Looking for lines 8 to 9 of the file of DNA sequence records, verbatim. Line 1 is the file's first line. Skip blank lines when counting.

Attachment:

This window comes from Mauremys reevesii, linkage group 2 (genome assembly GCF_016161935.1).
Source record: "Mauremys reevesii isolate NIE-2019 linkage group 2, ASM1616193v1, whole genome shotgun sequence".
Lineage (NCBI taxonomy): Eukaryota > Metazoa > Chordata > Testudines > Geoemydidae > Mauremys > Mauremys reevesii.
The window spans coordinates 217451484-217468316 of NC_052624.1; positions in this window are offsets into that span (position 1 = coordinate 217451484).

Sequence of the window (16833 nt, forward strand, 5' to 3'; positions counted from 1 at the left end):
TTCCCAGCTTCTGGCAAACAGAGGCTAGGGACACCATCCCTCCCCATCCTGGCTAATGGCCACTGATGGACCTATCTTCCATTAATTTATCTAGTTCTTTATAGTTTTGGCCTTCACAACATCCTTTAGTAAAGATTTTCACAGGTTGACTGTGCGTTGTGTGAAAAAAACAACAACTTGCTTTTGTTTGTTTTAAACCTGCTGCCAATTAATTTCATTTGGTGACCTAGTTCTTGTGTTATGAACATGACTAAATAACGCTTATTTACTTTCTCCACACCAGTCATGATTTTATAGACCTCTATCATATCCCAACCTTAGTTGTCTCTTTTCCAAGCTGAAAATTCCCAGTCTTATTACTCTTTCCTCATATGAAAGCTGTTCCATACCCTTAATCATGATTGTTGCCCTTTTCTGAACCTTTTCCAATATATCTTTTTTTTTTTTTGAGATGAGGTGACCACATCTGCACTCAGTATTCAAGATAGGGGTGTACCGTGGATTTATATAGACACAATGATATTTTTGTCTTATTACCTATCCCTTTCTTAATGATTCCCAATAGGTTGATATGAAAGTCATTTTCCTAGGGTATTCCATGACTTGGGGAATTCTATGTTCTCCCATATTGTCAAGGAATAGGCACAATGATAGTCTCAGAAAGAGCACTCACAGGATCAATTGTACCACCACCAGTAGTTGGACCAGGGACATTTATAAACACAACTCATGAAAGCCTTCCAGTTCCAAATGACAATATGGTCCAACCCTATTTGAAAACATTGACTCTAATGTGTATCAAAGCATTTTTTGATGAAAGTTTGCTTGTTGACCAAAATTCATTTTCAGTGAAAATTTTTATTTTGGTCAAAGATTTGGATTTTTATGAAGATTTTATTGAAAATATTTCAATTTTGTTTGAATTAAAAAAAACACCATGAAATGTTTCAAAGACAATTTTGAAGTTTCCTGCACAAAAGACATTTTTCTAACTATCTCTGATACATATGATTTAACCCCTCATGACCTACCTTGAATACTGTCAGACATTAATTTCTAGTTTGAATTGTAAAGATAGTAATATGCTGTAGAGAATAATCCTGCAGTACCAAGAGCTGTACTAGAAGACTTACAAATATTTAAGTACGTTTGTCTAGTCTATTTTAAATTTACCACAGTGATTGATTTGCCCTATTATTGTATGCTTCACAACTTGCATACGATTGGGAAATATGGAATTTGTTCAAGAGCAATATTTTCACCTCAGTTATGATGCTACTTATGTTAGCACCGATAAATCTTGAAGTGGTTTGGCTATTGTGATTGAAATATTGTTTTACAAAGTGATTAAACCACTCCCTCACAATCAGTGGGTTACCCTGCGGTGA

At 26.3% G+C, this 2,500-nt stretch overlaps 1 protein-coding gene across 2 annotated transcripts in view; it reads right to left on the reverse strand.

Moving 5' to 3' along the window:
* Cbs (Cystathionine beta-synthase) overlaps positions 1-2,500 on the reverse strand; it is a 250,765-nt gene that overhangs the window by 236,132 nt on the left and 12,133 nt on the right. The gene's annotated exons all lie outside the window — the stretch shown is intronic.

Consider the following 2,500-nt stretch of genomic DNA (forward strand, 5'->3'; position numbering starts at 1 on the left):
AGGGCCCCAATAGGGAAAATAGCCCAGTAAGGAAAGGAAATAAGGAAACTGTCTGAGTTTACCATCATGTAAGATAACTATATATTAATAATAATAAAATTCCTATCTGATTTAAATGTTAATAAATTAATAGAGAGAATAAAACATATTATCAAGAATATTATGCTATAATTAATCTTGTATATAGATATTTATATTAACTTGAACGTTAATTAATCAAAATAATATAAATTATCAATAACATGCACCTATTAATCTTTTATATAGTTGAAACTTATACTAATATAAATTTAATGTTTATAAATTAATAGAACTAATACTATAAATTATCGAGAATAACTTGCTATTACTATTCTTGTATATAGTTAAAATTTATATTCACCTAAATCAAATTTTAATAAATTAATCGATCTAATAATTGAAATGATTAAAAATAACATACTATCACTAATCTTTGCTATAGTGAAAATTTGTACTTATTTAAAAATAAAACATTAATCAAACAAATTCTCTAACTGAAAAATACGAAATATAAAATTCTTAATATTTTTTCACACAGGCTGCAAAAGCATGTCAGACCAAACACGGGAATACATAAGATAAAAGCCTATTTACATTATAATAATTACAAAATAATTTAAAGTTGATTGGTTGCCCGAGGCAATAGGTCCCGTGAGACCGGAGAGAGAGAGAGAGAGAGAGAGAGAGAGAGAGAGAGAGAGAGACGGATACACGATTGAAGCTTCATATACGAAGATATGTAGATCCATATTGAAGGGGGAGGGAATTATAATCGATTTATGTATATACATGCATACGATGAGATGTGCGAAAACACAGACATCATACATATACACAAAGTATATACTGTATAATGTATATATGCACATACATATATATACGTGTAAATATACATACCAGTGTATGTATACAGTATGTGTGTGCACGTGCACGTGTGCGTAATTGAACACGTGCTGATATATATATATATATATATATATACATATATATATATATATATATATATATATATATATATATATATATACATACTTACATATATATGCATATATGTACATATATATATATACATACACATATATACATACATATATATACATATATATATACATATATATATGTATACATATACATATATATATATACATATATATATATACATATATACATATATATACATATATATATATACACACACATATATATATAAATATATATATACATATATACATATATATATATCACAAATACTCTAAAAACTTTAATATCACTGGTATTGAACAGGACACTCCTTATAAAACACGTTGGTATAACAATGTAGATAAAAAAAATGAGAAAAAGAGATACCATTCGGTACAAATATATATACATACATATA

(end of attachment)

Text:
Moving 5' to 3' along the window:
* Cbs (Cystathionine beta-synthase) overlaps positions 1-2,500 on the reverse strand; it is a 250,765-nt gene that overhangs the window by 236,132 nt on the left and 12,133 nt on the right. The gene's annotated exons all lie outside the window — the stretch shown is intronic.